When she was 16, the plaintiff attended “Ladies Class,” where FLDS women would learn how to be a good wife. While at “Ladies Class,” Lyle Jeffs, Warren’s brother and a member of the FLDS “priesthood,” would remove her from the class and take her to his soundproof office to rape her, in the guise of furthering her “Ladies Class” education, the lawsuit alleges.
As outrageous as these claims may seem, they hearken back to things we learned when Jeffs was convicted in Texas, where the jury heard recordings similar to those described in this filing. Also documented was Jeffs's heavily fortified "rape room," in his repossessed Hildale compound, seen here and here. R.H.'s attorneys claim that they will be relying heavily on evidence obtained by the State of Texas from their successful prosecution of Warren Jeffs and seizure of the Yearning for Zion Ranch.
Whether Warren Jeffs and his associates will mount a defense is an open question. Another recent lawsuit resulted in a default judgment, garnering plaintiff Elissa Wall $16,000,000 in damages.
Neither Jeffs nor the FLDS church obtained a lawyer or defended themselves against Wall’s lawsuit, which claimed that she had been forced to marry her 19-year-old cousin, Allen Steed, when she was 14 years old, according to court documents. She was then required by Jeffs and the FLDS church to fulfill her religious duties by having sex with her husband and “to produce children.” Wall went on to have miscarriages and a stillbirth.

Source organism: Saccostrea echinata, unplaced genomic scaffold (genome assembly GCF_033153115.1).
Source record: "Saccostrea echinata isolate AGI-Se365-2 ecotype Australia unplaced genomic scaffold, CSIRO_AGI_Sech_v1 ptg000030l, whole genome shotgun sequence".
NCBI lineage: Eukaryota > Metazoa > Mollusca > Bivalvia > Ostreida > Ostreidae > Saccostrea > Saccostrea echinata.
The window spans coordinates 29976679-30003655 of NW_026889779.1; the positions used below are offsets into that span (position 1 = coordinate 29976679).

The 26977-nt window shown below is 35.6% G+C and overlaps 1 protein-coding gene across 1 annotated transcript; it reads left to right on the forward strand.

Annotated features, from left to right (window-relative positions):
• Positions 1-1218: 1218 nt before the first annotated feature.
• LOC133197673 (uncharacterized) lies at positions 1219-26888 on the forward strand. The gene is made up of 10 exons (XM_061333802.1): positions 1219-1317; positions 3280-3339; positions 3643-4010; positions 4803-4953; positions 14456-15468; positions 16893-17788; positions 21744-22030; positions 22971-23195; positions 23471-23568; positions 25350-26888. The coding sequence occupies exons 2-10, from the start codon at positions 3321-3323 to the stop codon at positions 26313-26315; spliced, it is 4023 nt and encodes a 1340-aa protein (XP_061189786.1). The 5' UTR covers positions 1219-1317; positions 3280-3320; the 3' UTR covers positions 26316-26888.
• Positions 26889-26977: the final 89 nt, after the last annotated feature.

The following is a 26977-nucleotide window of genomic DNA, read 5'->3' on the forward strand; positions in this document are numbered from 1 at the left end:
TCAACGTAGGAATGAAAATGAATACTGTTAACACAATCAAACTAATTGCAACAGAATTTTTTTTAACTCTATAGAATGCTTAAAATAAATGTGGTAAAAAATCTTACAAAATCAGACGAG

Judge Kelly wrote that Jeffs had exercised “absolute control, power and authority” over Wall’s life “so that he could require her, as a young girl, to enter into an unlawful spiritual marriage. … The conduct of Warren Jeffs and the FLDS Church, as alleged herein, was outrageous and intolerable in that it offended the generally accepted standards of decency and morality.”
The wealth and property of the FLDS is being carved up and served to its victims and apostates. And while the remaining FLDS faithful reject many of the supports offered — even making themselves homeless in the process — the church leadership has also stolen the food out of their mouths. As discussed, a generous deal was cut with most of the leaders who had been charged in the food stamp fraud case, which included instruction in proper use of SNAP benefits. Lyle Jeffs, whose almost comical game of "Where's Waldo" came to an embarrassing end last June, also bore the brunt of the legal fallout. Slipping his ankle monitor with olive oil turned out to be not so terribly clever, as he has now been sentenced to nearly five years in prison, 12 months of which are for his failure to appear in court.
His substantial sentence, though, also sends a message to the FLDS faithful, whose letters demonstrated to U.S. District Judge Ted Stewart a disturbing unconsciousness of wrongdoing.
Stewart referred to letters he received in support of Jeffs, and which are not part of the public court record. Stewart then apparently summarized what some said.